Andrew Norman's stunning new work A Trip to the Moon is "an opera for all ages." The work was co-commissioned by the Berliner Philharmoniker, the London Symphony Orchestra, and the Los Angeles Philharmonic. I got a sneak peak at the score and the chance to talk to Andrew about the work while researching/writing the program note for the UK Premiere (July 9, 2017 at the Barbican Centre). Read the full notes below, or download the notes and Andrew's synopsis.
I wrote about Anna Thorvaldsdottir's Aeriality for Music & Literature.
In anticipation of the New York Philharmonic performing Anna Thorvaldsdottir’s Aeriality this week, this profile of Thorvaldsdottir discusses her inspirations from nature and her compositional process, and gives an in-depth listening guide to Aeriality.
Anna Thorvaldsdottir’s music is powerful and visceral. Merely saying that it represents nature does not express the depth of her compositional process. Many composers are inspired by the natural world, but what makes Thorvaldsdottir’s works unique is her imaginative rendering of nature—her ability to create the affect of tangible, physical landscapes through sound. She is enthralled by large-scale ensembles, and writes detailed orchestral scores that draw the listener in with layers of sonic perspectives. Read on
Experience Aeriality live with the New York Philharmonic May 19, 20, and 23 at David Geffen Hall.
I wrote a profile of Andrew Norman for Neue Zeitschrift für Musik that is in the February 2017 issue. The publisher has generously allowed me to share a PDF of the English version of the article. Here's an excerpt:
Try. Split. Suspend. Switch. Play. Many of the titles for Andrew Norman’s recent works are both a window into formal devices used in the piece and an invitation for the audience to engage in active listening. Often, Norman presents a complex texture at the beginning of a work that is slowly untangled through actions in the orchestra—actions which sometimes contradict each other as the orchestra tries to resolve the formal puzzle of non-linear narratives. Processing these contradictions in a meaningful way requires both the calm ability to recognize them, and the empathy to take on different perspectives. Contemporary music requires one to confront pre-conceived notions of sound, and challenges the listener to process these contradictions in real time. Therefore, although listening to a classical music concert is often considered a passive activity, Norman is asking the audience to make it an active one by questioning their aesthetic assumptions and being open to problem-solving. Read on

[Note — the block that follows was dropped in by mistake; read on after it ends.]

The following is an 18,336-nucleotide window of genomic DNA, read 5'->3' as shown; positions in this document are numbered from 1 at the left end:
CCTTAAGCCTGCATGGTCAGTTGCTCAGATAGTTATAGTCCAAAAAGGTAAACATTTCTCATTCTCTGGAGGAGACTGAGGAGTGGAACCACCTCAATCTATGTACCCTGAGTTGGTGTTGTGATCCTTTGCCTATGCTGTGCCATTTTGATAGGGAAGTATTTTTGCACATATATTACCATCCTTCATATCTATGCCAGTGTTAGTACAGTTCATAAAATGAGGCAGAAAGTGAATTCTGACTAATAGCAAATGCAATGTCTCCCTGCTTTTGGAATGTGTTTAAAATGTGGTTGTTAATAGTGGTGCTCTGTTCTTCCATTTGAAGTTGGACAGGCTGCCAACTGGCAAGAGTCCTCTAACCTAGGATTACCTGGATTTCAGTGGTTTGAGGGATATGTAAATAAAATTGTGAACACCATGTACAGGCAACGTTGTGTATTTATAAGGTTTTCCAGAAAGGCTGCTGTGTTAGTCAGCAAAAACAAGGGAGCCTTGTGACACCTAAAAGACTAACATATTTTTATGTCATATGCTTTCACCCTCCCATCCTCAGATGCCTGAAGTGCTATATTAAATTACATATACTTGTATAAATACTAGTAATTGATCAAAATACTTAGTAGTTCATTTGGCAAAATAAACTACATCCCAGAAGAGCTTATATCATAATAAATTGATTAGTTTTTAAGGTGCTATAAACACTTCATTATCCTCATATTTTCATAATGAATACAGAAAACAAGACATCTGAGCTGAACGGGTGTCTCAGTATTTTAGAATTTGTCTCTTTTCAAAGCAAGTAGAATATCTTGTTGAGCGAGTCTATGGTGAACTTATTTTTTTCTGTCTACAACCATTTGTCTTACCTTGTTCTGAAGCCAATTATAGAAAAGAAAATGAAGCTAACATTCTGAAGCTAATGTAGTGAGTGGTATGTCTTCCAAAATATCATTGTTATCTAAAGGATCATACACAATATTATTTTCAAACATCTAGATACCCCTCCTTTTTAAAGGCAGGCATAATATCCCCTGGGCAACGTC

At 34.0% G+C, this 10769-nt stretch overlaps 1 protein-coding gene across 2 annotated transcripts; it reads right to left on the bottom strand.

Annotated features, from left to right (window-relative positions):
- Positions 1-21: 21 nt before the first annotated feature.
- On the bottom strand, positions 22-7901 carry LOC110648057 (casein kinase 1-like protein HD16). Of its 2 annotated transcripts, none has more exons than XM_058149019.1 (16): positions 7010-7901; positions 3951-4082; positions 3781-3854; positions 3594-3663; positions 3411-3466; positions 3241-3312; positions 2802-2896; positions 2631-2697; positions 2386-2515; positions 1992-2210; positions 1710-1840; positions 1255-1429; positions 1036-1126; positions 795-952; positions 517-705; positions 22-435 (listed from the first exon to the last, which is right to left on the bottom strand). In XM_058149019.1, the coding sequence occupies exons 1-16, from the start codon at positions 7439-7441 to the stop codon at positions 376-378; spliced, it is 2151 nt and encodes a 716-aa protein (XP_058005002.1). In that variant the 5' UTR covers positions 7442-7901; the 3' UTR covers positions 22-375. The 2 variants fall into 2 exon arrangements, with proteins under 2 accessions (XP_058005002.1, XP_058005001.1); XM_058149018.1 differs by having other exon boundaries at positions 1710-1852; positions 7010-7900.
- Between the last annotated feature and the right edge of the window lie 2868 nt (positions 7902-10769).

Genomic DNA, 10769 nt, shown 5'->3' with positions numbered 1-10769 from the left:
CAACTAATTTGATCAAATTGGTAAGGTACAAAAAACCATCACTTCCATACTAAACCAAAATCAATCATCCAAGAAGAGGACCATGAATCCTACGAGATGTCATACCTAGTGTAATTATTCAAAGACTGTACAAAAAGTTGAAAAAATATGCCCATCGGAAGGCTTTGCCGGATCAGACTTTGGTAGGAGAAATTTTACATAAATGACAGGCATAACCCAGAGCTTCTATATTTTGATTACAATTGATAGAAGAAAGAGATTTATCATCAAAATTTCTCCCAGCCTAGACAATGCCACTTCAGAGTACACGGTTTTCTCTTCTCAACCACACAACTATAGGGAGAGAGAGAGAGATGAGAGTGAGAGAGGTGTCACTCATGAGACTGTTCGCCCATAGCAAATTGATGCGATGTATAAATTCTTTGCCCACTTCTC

You may access the German version (translation by Friedrich Heinrich Kern) here: "Architektur der Gesellschaft: Der US-Amerikanische Komponist Andrew Norman."
I got another chance to play with these incredible obsidian sounding stones by Isamu Noguchi! Although they are normally not displayed publicly, The Noguchi Museum staff has been very generously allowing me to improvise on them and record the sounds to workshop a new piece I'm writing for the stones, strings and voice. The premiere of my piece will be part of a concert at The Noguchi Museum on Sunday, February 5, 2017 at 3pm. The concert is free with museum admission. Here are a couple videos from last month when I was experimenting with different ways of playing the stones:
UPDATE: Here is the archival footage of the premiere of birth, death filmed on location at The Noguchi Museum.
This work was written in honor of the exhibition of Isamu Noguchi’s two sculptures Birth (1934) and Death (1934) being displayed together in the same gallery for the first time. The two obsidian sound sculptures used in birth, death—Untitled (1978) & Sounding Stone (1981)—were created by Noguchi to be played as instruments. The string players should tune 1/6th tone flat to match the pitch of the stones, and in general all pitches should be tuned to the overtones of the stones. birth, death may be performed on other stone, metal, or glass objects with the fundamental of E and/or G for the first movement, and C-sharp for the second movement. The work is dedicated to Anne Grilk King.
Premiered February 5, 2017 at The Noguchi Museum, Long Island City, New York. Many thanks to The Noguchi Museum’s incredible staff for facilitating rehearsals and access to these unique sculptures.
Download the score.
“...the Centre Pompidou in Paris. Do you know this building?” Andrew Norman has suddenly switched subjects to architecture—his voice lights up. “Where the entire structure, all the innards of the building are on the outside—all the pipes, and all the vents, and all the support structure—you see everything, none of that is buried.”
My mind flashes to the escalator of the Centre Pompidou, riding up the outside of the building slowly as Paris reveals itself in layers of rooftops, threads of pedestrians. I happened to be in Paris this summer during Fête de la musique, an annual festival of music outdoors that feels more like an Ivesian maze of drum circles and Indie rock bands. Needing a respite from the chaotic buzz of the streets, a friend and I went to the opening of an exhibit at the Centre Pompidou on the Beat Generation. Entering the dimly lit exhibit, we found each artifact a treasure: the long single scrolled manuscript of Jack Kerouac’s On the Road from 1951 almost filled the length of the main room sprawled out in a long glass case.